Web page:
poetry / Reviews

Review: Pepper Girl by Jonterri Gadson


Jonterri Gadson is a poet whose poems make you proud to be a woman. The poem “Instructions for Leaving Your Body” tells the reader to

be spoon
         dipping into your own darkness

and in her book Pepper Girl, Gadson’s not afraid to do the same. This collection is ripe with desire in its many forms of doubt, confrontation, and acceptance. It makes you long to hug and be hugged.

The poems “Advice,” and “Patricide Epistles,” address the hurt an absent father has caused his daughter so poignantly, a hurt that’s tangible early on in the collection, especially in the following lines from “Forget, For Now”:

How tempting to wish to be encased,
to have a hardened shell, to appear frightening enough
not to suffer the closeness that leads to harm.

This desire for protection later transforms into a longing to love a child effectively and fully, and to learn to love oneself in this same way.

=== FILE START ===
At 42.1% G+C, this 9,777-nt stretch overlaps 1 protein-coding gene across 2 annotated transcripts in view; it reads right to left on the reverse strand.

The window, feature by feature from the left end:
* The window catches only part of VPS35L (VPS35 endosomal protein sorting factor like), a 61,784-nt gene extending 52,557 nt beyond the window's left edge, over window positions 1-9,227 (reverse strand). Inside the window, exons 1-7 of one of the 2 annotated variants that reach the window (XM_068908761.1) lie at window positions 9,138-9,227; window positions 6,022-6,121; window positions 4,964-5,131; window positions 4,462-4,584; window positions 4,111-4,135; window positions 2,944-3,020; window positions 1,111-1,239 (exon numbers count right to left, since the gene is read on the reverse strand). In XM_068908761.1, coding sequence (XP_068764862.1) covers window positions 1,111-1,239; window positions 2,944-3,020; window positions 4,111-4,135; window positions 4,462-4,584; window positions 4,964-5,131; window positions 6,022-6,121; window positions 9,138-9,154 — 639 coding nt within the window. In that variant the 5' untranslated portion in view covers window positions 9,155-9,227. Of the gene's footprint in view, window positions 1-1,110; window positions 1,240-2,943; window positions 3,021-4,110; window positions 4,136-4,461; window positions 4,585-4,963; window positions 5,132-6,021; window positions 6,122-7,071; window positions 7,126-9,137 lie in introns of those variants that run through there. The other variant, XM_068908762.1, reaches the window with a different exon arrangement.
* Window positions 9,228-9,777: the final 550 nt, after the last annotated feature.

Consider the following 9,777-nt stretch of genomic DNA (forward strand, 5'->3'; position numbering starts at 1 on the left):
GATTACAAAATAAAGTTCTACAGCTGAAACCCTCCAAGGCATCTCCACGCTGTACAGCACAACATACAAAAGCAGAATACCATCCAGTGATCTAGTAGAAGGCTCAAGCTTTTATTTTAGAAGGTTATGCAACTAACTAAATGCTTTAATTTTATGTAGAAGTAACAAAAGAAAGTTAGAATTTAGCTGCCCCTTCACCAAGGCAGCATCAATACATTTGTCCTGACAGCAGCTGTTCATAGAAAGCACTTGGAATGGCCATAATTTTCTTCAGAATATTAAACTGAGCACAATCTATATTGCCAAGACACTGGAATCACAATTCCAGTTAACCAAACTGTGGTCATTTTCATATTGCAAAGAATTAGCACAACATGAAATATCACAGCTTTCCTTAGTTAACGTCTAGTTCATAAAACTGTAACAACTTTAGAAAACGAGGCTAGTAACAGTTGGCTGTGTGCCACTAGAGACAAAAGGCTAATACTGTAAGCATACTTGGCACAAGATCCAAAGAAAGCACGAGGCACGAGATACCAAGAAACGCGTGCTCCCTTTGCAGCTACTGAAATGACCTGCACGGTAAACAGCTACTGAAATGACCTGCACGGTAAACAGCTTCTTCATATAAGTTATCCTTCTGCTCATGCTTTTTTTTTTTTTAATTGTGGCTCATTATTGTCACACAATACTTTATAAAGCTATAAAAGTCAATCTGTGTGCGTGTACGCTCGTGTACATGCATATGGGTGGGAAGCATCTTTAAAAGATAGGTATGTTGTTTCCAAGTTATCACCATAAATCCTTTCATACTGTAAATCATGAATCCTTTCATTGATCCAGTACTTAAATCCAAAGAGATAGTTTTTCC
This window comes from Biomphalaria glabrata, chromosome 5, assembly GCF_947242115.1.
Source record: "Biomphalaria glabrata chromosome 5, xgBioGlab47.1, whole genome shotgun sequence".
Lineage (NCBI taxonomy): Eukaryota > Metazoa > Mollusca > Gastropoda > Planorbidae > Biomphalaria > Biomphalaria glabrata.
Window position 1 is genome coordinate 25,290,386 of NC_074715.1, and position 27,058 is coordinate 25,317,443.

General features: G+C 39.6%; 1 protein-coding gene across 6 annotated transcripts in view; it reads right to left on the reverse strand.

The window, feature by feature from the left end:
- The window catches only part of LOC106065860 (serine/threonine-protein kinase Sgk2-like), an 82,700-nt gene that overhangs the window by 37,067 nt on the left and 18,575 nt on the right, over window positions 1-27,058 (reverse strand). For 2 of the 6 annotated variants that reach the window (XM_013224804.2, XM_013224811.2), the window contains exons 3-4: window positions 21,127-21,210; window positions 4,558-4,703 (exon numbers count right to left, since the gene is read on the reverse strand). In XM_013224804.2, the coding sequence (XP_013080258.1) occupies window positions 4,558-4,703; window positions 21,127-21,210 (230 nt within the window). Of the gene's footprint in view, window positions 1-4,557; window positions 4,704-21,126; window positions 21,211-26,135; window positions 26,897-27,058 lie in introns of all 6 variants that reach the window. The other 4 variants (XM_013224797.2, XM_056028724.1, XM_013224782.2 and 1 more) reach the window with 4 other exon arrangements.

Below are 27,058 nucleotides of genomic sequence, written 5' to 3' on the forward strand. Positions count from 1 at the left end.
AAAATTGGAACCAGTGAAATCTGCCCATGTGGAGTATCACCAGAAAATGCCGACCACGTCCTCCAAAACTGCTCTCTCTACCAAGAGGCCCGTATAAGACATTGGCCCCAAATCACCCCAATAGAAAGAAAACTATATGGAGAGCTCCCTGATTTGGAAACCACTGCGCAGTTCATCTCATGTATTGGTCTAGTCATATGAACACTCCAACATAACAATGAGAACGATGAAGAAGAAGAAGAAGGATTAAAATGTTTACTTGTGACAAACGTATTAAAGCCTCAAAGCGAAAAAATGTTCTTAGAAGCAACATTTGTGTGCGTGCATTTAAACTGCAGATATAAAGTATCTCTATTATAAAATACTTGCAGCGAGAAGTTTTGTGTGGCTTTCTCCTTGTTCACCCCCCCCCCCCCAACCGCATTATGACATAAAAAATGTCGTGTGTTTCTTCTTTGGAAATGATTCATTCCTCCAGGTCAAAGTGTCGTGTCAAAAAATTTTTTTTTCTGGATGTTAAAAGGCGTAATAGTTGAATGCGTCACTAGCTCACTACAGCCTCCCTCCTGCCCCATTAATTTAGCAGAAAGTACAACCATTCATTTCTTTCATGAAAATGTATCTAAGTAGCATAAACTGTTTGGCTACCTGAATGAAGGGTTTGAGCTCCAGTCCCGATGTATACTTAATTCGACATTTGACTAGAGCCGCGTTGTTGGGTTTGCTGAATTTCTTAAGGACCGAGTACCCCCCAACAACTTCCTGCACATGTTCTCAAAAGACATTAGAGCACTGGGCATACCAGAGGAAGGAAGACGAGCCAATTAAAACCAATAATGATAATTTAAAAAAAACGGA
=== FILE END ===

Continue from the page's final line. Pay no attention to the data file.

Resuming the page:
Pepper Girl tells of innocence, the losing and regaining it, and about the power of acceptance and hope in one’s life. Any woman who’s ever sang into a hair brush as a makeshift microphone while standing naked in her bathroom, longed for a lover to “make enough heat to twist tongues/dry”, or prayed over a child and how he or she is held in this life, will connect with these poems and turn to them in times of need and reassurance.

The vinyl cover and its artwork are beautiful reflections of the work contained within the pages of this book. The ordering of these poems creates a compelling narrative. Thanks YesYes Books for another excellent collection.

5 thoughts on “Review: Pepper Girl by Jonterri Gadson

  1. Pingback: Found book review: interruptions by Jonterri Gadson | Andrea Beltran

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